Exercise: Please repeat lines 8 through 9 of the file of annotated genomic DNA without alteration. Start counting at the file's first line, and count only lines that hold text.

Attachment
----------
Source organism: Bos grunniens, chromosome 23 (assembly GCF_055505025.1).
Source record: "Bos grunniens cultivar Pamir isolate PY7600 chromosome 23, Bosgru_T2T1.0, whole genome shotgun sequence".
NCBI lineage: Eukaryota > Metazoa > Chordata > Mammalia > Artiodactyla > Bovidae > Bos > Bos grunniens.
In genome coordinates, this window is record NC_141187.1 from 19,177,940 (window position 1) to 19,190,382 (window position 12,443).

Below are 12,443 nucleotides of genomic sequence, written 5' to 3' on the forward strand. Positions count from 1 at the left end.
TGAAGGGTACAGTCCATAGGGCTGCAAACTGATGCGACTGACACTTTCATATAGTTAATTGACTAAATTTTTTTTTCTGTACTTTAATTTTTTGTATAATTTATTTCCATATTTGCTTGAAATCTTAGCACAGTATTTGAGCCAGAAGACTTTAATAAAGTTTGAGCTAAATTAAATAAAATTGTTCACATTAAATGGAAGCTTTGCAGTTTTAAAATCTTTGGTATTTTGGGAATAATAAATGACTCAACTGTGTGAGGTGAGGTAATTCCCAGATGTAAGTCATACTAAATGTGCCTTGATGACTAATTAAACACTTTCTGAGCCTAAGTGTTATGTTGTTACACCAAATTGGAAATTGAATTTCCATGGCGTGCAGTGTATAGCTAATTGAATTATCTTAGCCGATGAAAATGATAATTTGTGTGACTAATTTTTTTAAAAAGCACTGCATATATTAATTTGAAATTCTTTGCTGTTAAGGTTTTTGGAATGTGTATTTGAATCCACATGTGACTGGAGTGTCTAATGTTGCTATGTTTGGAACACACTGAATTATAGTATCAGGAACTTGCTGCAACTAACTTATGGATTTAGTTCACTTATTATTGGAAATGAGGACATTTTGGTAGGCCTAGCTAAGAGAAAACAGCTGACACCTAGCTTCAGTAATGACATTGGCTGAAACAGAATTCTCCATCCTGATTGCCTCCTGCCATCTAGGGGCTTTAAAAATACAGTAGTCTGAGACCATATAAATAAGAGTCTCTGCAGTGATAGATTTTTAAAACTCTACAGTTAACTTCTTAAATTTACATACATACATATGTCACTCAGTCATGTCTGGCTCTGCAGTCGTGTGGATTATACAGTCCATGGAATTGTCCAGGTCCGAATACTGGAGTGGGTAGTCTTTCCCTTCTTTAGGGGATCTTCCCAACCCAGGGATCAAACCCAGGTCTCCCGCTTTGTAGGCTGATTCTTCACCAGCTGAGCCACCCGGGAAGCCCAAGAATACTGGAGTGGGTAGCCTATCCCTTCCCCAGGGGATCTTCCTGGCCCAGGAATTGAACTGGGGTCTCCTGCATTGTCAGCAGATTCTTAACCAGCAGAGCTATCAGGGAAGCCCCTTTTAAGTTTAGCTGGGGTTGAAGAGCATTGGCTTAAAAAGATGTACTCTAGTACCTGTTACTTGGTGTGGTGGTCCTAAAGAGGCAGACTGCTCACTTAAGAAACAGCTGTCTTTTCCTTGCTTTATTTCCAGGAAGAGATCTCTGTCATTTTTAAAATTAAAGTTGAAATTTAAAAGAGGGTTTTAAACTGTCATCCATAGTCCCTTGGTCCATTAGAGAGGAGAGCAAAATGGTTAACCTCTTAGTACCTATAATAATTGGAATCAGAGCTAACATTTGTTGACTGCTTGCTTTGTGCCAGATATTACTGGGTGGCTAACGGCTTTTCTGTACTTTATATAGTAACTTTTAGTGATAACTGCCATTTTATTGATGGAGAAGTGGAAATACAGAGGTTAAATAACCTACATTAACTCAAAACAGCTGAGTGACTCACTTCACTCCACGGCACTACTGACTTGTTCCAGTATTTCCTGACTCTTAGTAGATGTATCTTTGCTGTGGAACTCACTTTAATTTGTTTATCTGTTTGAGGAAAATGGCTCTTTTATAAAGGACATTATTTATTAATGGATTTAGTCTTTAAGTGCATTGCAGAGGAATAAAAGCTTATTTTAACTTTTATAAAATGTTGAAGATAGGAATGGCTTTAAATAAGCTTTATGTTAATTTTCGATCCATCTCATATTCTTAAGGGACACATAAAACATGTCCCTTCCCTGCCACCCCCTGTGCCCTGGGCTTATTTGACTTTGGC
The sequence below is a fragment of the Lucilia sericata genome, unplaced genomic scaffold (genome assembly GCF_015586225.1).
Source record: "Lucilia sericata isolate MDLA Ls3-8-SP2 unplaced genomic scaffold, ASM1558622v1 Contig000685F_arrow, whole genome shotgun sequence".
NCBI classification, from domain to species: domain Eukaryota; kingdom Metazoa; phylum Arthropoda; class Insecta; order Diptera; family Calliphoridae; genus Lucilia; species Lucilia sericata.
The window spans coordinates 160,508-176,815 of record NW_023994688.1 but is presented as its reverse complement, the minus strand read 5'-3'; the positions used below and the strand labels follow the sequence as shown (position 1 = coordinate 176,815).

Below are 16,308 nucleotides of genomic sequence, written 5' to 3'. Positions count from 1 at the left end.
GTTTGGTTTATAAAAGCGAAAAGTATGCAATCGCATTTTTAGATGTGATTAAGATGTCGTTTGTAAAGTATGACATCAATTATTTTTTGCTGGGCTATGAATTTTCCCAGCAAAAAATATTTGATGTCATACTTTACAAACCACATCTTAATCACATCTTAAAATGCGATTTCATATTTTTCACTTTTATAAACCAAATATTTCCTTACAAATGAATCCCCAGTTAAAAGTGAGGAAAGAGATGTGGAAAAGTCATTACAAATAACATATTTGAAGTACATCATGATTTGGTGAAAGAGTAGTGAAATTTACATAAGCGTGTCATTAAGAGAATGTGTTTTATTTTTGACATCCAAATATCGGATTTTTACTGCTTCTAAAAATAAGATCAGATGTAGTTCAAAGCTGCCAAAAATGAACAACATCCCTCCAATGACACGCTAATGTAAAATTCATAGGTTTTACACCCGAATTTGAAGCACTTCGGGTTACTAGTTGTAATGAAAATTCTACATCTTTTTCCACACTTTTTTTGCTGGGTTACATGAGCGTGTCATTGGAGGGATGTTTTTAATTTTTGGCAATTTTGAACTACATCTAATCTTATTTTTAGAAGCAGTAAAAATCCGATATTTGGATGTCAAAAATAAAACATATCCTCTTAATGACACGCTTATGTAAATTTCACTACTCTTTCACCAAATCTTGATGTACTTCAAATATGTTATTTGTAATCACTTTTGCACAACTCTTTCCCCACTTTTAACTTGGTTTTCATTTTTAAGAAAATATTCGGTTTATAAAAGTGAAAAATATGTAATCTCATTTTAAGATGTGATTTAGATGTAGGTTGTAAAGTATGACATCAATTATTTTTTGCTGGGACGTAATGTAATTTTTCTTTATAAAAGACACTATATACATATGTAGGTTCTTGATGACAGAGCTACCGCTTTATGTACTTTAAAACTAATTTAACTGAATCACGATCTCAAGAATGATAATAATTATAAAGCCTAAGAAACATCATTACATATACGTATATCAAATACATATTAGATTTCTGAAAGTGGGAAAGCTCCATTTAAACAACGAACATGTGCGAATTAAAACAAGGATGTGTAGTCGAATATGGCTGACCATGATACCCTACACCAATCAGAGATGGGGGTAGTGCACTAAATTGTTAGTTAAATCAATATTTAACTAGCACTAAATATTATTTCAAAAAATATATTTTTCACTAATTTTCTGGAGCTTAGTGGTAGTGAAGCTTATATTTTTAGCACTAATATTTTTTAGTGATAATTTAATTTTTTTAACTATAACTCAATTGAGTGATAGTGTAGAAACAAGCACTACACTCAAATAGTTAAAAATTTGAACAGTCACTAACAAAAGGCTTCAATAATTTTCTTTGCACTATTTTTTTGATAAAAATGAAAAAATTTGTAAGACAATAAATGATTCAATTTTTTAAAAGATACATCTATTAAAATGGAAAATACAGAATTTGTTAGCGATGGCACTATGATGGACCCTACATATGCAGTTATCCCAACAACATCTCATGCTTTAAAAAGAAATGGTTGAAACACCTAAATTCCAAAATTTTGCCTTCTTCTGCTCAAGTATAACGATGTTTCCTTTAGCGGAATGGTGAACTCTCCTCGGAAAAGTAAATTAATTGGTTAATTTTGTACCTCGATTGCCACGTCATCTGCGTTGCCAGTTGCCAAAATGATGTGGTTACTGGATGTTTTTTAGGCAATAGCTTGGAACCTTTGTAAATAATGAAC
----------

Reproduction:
Source record: "Lucilia sericata isolate MDLA Ls3-8-SP2 unplaced genomic scaffold, ASM1558622v1 Contig000685F_arrow, whole genome shotgun sequence".
NCBI classification, from domain to species: domain Eukaryota; kingdom Metazoa; phylum Arthropoda; class Insecta; order Diptera; family Calliphoridae; genus Lucilia; species Lucilia sericata.